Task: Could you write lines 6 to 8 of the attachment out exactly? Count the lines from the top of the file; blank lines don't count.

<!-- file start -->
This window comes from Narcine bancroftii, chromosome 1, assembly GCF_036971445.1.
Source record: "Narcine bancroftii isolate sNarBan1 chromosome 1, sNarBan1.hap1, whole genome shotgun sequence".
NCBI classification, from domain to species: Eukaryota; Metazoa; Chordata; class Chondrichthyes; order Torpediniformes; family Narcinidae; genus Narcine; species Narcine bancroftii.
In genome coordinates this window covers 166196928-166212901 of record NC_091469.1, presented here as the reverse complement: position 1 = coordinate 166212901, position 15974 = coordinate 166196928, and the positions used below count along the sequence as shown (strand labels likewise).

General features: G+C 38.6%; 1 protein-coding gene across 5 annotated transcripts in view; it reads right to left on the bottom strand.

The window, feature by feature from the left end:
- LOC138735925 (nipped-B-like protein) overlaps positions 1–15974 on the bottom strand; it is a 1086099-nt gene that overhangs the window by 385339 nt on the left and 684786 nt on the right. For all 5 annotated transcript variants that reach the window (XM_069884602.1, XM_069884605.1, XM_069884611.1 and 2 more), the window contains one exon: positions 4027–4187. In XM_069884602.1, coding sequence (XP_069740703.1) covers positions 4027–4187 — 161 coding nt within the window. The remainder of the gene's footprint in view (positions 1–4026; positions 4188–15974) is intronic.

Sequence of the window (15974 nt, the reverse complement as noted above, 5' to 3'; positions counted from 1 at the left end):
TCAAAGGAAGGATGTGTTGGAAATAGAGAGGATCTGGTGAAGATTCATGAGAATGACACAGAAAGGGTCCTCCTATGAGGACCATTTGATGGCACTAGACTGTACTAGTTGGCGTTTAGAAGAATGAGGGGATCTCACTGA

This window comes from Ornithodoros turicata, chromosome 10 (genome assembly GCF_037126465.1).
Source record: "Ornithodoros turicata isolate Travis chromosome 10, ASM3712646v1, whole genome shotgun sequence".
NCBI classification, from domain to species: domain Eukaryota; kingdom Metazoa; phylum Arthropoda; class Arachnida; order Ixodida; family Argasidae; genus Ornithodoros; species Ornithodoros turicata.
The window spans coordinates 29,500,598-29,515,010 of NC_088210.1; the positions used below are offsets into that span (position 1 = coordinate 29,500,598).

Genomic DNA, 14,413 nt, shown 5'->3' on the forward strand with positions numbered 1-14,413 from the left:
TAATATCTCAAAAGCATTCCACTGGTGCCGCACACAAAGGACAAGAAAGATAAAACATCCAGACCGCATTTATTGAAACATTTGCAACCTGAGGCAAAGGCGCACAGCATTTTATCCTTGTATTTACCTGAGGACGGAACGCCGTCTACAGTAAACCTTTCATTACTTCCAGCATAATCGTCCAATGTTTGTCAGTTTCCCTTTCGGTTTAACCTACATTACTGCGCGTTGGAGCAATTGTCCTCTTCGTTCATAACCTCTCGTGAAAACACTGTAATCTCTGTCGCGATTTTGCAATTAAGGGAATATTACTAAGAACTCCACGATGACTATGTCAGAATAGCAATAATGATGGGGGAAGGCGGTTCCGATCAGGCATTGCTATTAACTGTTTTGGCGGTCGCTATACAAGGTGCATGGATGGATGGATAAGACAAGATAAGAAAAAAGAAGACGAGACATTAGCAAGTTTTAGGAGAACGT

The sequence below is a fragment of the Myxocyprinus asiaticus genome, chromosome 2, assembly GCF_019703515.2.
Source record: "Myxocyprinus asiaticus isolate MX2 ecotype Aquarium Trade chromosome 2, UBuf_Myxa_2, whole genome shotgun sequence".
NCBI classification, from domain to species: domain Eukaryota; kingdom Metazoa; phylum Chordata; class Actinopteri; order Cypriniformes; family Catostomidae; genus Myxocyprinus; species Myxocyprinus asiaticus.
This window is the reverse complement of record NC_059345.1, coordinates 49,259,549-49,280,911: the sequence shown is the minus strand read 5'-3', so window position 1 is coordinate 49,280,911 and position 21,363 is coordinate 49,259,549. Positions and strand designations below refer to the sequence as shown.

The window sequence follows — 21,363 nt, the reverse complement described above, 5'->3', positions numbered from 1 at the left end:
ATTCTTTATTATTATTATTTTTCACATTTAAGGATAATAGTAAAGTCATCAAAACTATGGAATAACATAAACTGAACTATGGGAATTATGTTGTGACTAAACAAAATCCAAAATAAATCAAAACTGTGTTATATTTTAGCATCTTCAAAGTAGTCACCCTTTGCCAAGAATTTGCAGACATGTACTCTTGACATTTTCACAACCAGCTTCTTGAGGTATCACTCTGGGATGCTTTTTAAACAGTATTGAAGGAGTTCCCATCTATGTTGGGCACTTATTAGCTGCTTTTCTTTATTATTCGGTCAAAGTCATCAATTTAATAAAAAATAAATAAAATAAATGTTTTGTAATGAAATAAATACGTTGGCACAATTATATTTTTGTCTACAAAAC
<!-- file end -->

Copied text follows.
The window, feature by feature from the left end:
- LOC138735925 (nipped-B-like protein) overlaps positions 1–15974 on the bottom strand; it is a 1086099-nt gene that overhangs the window by 385339 nt on the left and 684786 nt on the right. For all 5 annotated transcript variants that reach the window (XM_069884602.1, XM_069884605.1, XM_069884611.1 and 2 more), the window contains one exon: positions 4027–4187. In XM_069884602.1, coding sequence (XP_069740703.1) covers positions 4027–4187 — 161 coding nt within the window. The remainder of the gene's footprint in view (positions 1–4026; positions 4188–15974) is intronic.

Sequence of the window (15974 nt, the reverse complement as noted above, 5' to 3'; positions counted from 1 at the left end):